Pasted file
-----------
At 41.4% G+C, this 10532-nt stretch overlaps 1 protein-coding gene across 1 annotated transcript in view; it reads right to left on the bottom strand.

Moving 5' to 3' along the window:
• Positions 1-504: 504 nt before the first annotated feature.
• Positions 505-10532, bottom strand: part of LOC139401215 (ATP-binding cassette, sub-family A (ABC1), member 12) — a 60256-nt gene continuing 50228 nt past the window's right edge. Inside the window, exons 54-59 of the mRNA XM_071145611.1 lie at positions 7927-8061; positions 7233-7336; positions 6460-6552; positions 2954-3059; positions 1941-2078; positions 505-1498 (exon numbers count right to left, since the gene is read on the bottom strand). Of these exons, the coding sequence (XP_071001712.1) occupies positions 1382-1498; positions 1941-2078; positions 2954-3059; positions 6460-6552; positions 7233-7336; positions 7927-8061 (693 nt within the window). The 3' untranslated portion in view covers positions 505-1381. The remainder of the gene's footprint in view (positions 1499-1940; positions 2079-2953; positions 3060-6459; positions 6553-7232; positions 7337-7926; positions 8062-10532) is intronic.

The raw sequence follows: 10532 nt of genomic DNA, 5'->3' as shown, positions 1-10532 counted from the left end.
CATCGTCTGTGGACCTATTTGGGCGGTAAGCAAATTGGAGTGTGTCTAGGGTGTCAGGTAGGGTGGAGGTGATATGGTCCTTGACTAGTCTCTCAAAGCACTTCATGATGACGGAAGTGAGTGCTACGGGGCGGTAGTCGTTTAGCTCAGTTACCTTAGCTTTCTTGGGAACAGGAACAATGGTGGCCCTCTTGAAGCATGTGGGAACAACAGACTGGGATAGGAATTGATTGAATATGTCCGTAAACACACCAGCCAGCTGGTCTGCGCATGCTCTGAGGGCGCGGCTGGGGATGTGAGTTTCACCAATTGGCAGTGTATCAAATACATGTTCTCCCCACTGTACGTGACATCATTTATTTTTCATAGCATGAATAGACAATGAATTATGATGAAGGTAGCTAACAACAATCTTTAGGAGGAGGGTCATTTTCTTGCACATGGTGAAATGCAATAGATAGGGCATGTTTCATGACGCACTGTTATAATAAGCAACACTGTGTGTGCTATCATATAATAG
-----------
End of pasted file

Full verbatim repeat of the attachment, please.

At 41.4% G+C, this 10532-nt stretch overlaps 1 protein-coding gene across 1 annotated transcript in view; it reads right to left on the bottom strand.

Moving 5' to 3' along the window:
• Positions 1-504: 504 nt before the first annotated feature.
• Positions 505-10532, bottom strand: part of LOC139401215 (ATP-binding cassette, sub-family A (ABC1), member 12) — a 60256-nt gene continuing 50228 nt past the window's right edge. Inside the window, exons 54-59 of the mRNA XM_071145611.1 lie at positions 7927-8061; positions 7233-7336; positions 6460-6552; positions 2954-3059; positions 1941-2078; positions 505-1498 (exon numbers count right to left, since the gene is read on the bottom strand). Of these exons, the coding sequence (XP_071001712.1) occupies positions 1382-1498; positions 1941-2078; positions 2954-3059; positions 6460-6552; positions 7233-7336; positions 7927-8061 (693 nt within the window). The 3' untranslated portion in view covers positions 505-1381. The remainder of the gene's footprint in view (positions 1499-1940; positions 2079-2953; positions 3060-6459; positions 6553-7232; positions 7337-7926; positions 8062-10532) is intronic.

The raw sequence follows: 10532 nt of genomic DNA, 5'->3' as shown, positions 1-10532 counted from the left end.
CATCGTCTGTGGACCTATTTGGGCGGTAAGCAAATTGGAGTGTGTCTAGGGTGTCAGGTAGGGTGGAGGTGATATGGTCCTTGACTAGTCTCTCAAAGCACTTCATGATGACGGAAGTGAGTGCTACGGGGCGGTAGTCGTTTAGCTCAGTTACCTTAGCTTTCTTGGGAACAGGAACAATGGTGGCCCTCTTGAAGCATGTGGGAACAACAGACTGGGATAGGAATTGATTGAATATGTCCGTAAACACACCAGCCAGCTGGTCTGCGCATGCTCTGAGGGCGCGGCTGGGGATGTGAGTTTCACCAATTGGCAGTGTATCAAATACATGTTCTCCCCACTGTACGTGACATCATTTATTTTTCATAGCATGAATAGACAATGAATTATGATGAAGGTAGCTAACAACAATCTTTAGGAGGAGGGTCATTTTCTTGCACATGGTGAAATGCAATAGATAGGGCATGTTTCATGACGCACTGTTATAATAAGCAACACTGTGTGTGCTATCATATAATAG